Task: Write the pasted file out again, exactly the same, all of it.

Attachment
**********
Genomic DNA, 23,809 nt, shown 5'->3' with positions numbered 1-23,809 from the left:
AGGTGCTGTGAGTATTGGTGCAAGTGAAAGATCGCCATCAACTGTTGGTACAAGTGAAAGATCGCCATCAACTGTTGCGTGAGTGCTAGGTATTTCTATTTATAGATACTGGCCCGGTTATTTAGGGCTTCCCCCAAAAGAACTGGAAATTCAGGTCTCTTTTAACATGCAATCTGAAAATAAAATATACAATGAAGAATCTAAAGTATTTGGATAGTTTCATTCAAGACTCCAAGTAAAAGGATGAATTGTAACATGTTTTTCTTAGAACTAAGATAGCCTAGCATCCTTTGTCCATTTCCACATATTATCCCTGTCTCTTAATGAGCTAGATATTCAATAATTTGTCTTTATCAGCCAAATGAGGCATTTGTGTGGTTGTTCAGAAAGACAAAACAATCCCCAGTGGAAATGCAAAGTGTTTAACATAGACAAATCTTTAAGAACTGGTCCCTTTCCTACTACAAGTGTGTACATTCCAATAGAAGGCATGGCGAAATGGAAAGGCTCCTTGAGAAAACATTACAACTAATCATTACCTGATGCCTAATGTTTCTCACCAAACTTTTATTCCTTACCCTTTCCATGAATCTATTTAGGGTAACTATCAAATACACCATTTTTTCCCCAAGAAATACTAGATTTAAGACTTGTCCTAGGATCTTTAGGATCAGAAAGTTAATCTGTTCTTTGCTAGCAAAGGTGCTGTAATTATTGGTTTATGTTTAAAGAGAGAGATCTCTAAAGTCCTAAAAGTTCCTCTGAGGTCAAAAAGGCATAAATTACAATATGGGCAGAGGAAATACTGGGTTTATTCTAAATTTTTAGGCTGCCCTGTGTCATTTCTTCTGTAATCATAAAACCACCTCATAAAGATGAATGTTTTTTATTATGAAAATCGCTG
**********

Genomic DNA, 23,809 nt, shown 5'->3' with positions numbered 1-23,809 from the left:
AGGTGCTGTGAGTATTGGTGCAAGTGAAAGATCGCCATCAACTGTTGGTACAAGTGAAAGATCGCCATCAACTGTTGCGTGAGTGCTAGGTATTTCTATTTATAGATACTGGCCCGGTTATTTAGGGCTTCCCCCAAAAGAACTGGAAATTCAGGTCTCTTTTAACATGCAATCTGAAAATAAAATATACAATGAAGAATCTAAAGTATTTGGATAGTTTCATTCAAGACTCCAAGTAAAAGGATGAATTGTAACATGTTTTTCTTAGAACTAAGATAGCCTAGCATCCTTTGTCCATTTCCACATATTATCCCTGTCTCTTAATGAGCTAGATATTCAATAATTTGTCTTTATCAGCCAAATGAGGCATTTGTGTGGTTGTTCAGAAAGACAAAACAATCCCCAGTGGAAATGCAAAGTGTTTAACATAGACAAATCTTTAAGAACTGGTCCCTTTCCTACTACAAGTGTGTACATTCCAATAGAAGGCATGGCGAAATGGAAAGGCTCCTTGAGAAAACATTACAACTAATCATTACCTGATGCCTAATGTTTCTCACCAAACTTTTATTCCTTACCCTTTCCATGAATCTATTTAGGGTAACTATCAAATACACCATTTTTTCCCCAAGAAATACTAGATTTAAGACTTGTCCTAGGATCTTTAGGATCAGAAAGTTAATCTGTTCTTTGCTAGCAAAGGTGCTGTAATTATTGGTTTATGTTTAAAGAGAGAGATCTCTAAAGTCCTAAAAGTTCCTCTGAGGTCAAAAAGGCATAAATTACAATATGGGCAGAGGAAATACTGGGTTTATTCTAAATTTTTAGGCTGCCCTGTGTCATTTCTTCTGTAATCATAAAACCACCTCATAAAGATGAATGTTTTTTATTATGAAAATCGCTG